US Global Command and Control System
The US Air Force carried out two separate test launches April 22—one at Vandenberg Air Force Base in California, and the other at Cape Canaveral, Florida—designed to further the development of these weapons systems.
The first system, known as Conventional Prompt Global Strike, or CPGS, would be capable of striking anywhere across the globe within under an hour of a launch order, using intercontinental ballistic missiles fired from the US to deliver conventional warheads against targets in other countries.
Capable of striking a target with an impact speed of up to 4,000 feet per second and a payload of up to 8,000 pounds, these warheads would be able to obliterate everything within a 3,000-foot radius.
The Obama administration has requested $240 million in appropriations by Congress to pay for developing CPGS in 2011, an increase of 45 percent over this year’s budget. The total cost of the program is expected to mount to over $2 billion by 2015, by which time the Pentagon hopes to have deployed the first elements of the weapons system.
The Defense Advanced Research Projects Agency (DARPA) carried out a test launch Thursday of a space plane known as the Falcon, or Hypersonic Technology Vehicle (HTV-2), a suborbital vehicle that is the prototype for the CPGS delivery system.
It was launched from Vandenberg Air Force Base on a decommissioned ballistic missile, from which the plane separated just outside of the atmosphere, hurtling back to the Earth at a speed of more than 13,000 miles per hour, more than 20 times the speed of sound. The plane was supposed to crash into the Pacific Ocean near a US military test site on the Kwajalein Atoll.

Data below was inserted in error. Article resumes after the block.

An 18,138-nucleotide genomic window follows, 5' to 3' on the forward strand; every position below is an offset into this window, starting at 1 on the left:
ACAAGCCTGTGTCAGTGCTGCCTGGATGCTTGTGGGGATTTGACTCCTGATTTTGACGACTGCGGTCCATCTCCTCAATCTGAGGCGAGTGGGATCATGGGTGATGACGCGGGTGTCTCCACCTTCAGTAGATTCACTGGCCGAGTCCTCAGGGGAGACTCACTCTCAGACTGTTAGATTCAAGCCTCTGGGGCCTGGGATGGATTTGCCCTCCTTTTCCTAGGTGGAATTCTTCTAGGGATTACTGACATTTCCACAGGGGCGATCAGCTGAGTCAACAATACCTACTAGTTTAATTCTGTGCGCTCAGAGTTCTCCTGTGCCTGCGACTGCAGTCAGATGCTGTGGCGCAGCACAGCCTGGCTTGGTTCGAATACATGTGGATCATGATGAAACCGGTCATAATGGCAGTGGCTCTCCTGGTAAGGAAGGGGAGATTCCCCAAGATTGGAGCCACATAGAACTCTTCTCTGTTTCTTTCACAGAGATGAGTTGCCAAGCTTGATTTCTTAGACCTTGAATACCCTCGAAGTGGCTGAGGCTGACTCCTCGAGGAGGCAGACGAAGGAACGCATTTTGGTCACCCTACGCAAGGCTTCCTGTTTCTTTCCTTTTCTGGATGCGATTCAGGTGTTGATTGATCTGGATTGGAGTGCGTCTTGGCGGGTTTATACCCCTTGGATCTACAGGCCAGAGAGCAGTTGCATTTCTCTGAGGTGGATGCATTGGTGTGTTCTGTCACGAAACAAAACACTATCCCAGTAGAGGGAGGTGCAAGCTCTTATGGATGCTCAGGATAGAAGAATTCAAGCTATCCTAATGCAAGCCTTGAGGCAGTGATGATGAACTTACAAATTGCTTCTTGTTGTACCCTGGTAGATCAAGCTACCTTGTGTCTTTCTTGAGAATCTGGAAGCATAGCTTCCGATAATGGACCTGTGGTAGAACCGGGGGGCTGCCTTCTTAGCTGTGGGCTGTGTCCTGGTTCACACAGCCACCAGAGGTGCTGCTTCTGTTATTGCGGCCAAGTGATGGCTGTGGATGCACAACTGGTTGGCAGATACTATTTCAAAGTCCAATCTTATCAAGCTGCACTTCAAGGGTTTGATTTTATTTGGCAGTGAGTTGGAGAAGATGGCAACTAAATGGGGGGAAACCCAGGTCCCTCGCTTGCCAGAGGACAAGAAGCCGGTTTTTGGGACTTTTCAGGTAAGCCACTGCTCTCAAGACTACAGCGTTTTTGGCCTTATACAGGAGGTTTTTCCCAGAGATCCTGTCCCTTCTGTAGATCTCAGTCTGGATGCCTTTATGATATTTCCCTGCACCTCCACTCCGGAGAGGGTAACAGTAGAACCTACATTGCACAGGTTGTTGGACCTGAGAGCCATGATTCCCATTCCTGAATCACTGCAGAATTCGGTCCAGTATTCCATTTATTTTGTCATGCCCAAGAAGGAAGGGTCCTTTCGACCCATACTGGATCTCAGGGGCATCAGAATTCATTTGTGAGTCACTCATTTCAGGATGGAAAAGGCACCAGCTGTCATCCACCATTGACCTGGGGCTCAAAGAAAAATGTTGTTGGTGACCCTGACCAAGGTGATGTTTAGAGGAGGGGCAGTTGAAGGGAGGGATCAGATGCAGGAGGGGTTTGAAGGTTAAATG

The other unmanned space vehicle launched Thursday from Cape Canaveral was the X-37B. The Pentagon remained tight-lipped about the highly classified program, refusing to say even when the 29-foot plane—which resembles a smaller version of the space shuttle—would return to earth, much less specify what it was carrying or give any detailed explanation of its mission.
While it is estimated that the cost of developing the X-37B will run into the billions, the precise amount also remains classified, included as part of the Pentagon’s “black” budget.
Gary Payton, the deputy undersecretary for Air Force space programs, would say only that the test flight was designed to further “development programs that will provide capabilities for our warfighters in the future.”
It is widely believed that the vehicle is being developed as part of a US effort to militarize space, providing a weapons platform and launch pad for smaller spy satellites. There is also speculation that it is being developed as part of the Prompt Global Strike system.
Advocates of Prompt Global Strike have promoted the weapons system as a means to respond instantaneously to intelligence on the location of alleged terrorists or supposed threats of an imminent launch of weapons of mass destruction. They have also argued that the deployment of the new weapons would reduce the dependence of the US military on its nuclear arsenal.
Critics, including Russian officials, have pointed out, however, that the launching of intercontinental ballistic missiles, even if they were carrying conventional warheads, could easily trigger a nuclear war.
“World states will hardly accept a situation in which nuclear weapons disappear, but weapons that are no less destabilizing emerge in the hands of certain members of the international community,” Russian Foreign Minister Sergei Lavrov told reporters earlier this month in Moscow.
In a state of the nation address following the announcement of the proposed weapons system under the Bush administration, then-Russian President Vladimir Putin warned, “The launch of such a missile could provoke a full-scale counterattack using strategic nuclear forces.”